Depending on cross-subsidy to keep a newspaper alive is always a dangerous game. When Matthew Freud and Piers Morgan bought control of the Press Gazette 16 months ago they must have thought they could win.
The Gazette has depended upon the profits from running the British Press Awards, but that revenue stream was hit by rowdy behaviour, recriminations and boycotts. The new owners have failed to restore peace and profitability to the awards and Freud cites lack of support from some publishers as a reason for their decision to put the weekly up for sale.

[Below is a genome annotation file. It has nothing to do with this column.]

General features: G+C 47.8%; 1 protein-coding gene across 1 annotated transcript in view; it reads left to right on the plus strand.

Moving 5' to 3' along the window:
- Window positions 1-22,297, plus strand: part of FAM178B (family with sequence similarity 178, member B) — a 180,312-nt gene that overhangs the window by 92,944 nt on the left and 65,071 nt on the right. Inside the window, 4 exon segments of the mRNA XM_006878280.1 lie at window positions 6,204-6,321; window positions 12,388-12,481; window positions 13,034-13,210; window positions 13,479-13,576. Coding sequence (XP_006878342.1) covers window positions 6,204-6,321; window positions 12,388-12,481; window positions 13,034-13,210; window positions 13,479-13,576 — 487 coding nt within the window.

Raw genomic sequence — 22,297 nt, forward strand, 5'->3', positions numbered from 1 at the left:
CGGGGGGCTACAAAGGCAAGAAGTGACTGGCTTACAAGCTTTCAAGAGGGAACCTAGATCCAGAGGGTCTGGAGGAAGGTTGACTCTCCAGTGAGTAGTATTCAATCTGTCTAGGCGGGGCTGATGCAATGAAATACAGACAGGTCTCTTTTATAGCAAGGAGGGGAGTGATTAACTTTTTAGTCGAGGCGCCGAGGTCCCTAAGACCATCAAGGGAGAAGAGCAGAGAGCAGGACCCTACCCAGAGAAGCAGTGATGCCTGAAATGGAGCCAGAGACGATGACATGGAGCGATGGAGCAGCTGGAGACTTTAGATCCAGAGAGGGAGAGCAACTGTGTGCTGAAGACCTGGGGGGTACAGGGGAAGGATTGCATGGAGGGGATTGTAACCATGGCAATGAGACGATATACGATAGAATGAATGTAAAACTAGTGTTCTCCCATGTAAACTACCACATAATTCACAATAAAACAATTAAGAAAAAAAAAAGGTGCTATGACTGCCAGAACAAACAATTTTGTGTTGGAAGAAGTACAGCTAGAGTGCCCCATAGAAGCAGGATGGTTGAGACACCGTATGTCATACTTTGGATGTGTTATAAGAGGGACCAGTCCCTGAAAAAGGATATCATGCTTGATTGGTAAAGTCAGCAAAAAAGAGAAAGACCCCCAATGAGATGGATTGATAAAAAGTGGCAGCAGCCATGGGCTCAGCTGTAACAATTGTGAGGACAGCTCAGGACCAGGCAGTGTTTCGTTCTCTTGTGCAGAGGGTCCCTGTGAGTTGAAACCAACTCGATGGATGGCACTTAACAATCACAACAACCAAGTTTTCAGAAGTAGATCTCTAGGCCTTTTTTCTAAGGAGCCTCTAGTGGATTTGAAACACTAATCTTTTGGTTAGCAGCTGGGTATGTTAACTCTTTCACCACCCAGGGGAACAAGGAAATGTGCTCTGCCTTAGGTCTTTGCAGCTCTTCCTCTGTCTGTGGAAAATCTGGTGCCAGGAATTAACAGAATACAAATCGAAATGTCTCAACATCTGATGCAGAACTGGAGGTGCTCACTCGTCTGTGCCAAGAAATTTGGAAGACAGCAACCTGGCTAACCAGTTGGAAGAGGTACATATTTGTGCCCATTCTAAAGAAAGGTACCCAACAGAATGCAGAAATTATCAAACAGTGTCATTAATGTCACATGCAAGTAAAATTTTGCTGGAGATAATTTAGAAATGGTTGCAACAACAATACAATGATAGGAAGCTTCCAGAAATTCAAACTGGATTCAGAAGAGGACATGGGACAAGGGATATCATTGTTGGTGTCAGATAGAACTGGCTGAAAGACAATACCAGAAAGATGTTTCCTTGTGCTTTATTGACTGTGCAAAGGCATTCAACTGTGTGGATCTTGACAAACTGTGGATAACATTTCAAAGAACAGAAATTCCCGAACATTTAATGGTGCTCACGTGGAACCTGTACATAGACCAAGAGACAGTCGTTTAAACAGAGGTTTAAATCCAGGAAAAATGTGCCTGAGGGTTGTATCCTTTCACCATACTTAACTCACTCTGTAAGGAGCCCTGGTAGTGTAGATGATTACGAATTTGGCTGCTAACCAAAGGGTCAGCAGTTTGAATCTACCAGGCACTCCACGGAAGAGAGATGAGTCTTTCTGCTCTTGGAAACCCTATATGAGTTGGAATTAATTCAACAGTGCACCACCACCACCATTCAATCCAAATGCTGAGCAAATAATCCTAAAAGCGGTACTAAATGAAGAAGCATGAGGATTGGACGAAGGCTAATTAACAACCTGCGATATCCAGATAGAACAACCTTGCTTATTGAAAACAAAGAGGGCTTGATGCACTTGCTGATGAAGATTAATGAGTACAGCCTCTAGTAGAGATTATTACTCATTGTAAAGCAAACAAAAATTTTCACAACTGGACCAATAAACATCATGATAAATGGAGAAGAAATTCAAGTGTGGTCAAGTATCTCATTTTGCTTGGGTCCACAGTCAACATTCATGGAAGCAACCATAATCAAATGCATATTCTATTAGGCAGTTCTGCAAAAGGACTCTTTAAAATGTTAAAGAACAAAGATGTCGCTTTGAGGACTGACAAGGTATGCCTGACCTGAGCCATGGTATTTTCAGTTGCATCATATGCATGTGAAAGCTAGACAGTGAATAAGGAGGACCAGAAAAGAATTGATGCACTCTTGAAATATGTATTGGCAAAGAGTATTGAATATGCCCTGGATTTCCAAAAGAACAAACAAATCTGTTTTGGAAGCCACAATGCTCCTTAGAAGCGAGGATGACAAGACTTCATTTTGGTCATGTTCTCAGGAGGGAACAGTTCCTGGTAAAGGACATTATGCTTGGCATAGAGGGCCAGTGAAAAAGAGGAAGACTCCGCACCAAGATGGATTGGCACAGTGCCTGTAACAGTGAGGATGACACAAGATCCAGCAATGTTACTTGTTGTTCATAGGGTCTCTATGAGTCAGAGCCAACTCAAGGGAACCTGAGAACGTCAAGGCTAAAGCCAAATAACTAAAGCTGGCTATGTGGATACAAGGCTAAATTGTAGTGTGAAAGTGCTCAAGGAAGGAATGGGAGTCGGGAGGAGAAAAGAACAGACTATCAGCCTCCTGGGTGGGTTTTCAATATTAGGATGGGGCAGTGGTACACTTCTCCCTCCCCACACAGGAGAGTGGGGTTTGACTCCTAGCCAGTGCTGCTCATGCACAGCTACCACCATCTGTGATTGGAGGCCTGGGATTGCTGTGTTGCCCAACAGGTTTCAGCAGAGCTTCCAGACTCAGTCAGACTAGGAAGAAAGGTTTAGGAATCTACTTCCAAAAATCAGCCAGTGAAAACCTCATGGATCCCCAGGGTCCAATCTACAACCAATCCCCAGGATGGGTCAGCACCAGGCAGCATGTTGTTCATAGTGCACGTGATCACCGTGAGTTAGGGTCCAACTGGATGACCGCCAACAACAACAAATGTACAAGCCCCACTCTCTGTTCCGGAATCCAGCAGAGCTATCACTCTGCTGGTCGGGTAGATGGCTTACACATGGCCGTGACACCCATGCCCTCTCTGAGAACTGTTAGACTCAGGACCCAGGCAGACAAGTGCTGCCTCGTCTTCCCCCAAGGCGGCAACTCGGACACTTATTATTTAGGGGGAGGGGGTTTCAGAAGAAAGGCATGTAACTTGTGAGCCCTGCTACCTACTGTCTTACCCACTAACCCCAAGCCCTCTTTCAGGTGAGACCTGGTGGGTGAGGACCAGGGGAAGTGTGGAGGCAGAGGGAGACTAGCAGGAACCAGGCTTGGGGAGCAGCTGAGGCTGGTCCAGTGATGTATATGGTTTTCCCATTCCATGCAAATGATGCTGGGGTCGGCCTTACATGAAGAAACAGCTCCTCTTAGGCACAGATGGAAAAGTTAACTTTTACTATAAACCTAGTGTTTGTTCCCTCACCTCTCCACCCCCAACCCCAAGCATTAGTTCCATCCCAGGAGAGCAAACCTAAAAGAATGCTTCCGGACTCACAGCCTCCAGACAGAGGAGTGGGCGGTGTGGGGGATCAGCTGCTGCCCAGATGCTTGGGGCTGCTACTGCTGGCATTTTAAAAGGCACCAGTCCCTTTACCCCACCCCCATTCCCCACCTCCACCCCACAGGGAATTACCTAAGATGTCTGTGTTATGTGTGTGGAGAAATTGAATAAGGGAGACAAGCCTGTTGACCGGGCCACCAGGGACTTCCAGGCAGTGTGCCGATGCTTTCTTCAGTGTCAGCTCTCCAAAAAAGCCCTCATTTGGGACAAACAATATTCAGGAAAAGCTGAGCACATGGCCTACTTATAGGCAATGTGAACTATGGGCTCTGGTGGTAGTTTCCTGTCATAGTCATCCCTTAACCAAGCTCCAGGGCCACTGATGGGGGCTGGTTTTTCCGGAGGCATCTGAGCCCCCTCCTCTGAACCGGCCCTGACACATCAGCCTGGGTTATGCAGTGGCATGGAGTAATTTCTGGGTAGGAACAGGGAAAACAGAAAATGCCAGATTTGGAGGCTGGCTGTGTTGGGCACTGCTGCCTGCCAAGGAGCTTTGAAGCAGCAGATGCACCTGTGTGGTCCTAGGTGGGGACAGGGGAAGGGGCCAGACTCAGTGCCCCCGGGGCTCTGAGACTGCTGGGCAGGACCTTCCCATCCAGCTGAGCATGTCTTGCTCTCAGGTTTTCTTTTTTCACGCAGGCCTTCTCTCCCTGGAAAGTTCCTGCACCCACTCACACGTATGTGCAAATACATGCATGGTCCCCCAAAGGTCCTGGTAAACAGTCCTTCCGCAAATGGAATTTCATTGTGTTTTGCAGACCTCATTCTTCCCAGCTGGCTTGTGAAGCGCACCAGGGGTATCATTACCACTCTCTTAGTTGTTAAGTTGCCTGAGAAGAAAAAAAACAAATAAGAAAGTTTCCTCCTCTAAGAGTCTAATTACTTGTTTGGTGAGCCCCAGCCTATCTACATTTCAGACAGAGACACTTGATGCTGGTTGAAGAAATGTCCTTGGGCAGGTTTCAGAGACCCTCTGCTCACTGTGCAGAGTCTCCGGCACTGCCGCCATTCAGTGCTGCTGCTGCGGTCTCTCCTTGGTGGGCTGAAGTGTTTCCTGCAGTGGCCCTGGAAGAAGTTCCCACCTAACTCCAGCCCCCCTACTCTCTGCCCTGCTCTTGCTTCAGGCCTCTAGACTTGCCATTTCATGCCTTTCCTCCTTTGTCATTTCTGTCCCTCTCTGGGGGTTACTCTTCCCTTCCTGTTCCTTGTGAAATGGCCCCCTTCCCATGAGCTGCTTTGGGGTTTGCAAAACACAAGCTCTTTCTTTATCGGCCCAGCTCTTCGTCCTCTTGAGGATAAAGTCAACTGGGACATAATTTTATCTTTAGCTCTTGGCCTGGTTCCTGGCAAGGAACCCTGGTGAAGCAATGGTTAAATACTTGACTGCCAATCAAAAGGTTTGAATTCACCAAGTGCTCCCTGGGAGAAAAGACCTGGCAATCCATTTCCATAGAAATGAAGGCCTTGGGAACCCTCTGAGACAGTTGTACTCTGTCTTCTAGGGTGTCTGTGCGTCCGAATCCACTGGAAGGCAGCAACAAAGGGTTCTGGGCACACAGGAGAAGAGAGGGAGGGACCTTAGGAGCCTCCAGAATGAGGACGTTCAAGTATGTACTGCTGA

Peter Cole in The Independent on Sunday wonders if the Press Gazette will be bought by a publisher who could encourage the defectors to return, but, he says, “there would still be the issue of the profits going to the magazine. Perhaps there will be no awards.”
It will be sad if the Press Gazette, much improved with its strong team of young journalists and an excellent website, founders. With a weekly print circulation of fewer than 6,000 it is going to be a tough time even if all the editors learn to love each other and turn up at the expensive awards dinner. They might even behave like angels.